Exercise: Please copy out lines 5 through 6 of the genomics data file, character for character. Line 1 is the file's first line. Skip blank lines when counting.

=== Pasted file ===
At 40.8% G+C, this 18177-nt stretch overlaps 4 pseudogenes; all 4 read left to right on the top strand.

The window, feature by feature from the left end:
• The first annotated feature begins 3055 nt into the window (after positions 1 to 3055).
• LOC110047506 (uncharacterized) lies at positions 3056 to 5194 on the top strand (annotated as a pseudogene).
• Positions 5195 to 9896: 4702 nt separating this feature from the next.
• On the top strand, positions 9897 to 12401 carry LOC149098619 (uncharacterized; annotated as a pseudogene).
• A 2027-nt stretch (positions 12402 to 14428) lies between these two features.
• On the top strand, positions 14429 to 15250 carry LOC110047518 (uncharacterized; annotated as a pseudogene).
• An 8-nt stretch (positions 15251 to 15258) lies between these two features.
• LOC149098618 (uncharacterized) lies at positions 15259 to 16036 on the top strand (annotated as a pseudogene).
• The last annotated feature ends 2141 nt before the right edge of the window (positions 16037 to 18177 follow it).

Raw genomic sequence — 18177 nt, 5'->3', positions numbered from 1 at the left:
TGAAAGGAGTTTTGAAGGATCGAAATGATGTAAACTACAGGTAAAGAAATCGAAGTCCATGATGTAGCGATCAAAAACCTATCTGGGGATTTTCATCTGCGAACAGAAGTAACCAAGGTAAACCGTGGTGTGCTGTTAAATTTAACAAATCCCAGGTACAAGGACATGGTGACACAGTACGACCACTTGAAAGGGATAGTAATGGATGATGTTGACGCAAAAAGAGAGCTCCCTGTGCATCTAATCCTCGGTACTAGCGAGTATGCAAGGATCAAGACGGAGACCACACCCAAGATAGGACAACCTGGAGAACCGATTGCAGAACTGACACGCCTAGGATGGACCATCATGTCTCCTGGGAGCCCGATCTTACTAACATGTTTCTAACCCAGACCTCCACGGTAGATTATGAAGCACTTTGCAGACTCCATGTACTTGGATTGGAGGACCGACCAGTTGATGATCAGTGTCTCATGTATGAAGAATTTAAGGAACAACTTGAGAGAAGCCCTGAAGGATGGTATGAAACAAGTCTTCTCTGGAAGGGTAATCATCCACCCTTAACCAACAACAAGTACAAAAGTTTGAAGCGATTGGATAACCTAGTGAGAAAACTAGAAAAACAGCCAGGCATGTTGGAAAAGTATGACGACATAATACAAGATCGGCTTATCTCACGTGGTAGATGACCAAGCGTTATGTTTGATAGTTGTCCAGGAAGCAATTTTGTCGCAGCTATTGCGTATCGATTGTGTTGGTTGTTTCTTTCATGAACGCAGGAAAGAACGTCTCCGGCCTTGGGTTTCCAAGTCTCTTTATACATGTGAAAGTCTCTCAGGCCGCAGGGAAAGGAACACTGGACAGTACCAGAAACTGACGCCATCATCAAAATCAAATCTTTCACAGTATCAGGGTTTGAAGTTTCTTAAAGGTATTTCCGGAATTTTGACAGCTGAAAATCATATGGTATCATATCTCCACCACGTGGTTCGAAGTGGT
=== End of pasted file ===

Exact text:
• Positions 5195 to 9896: 4702 nt separating this feature from the next.
• On the top strand, positions 9897 to 12401 carry LOC149098619 (uncharacterized; annotated as a pseudogene).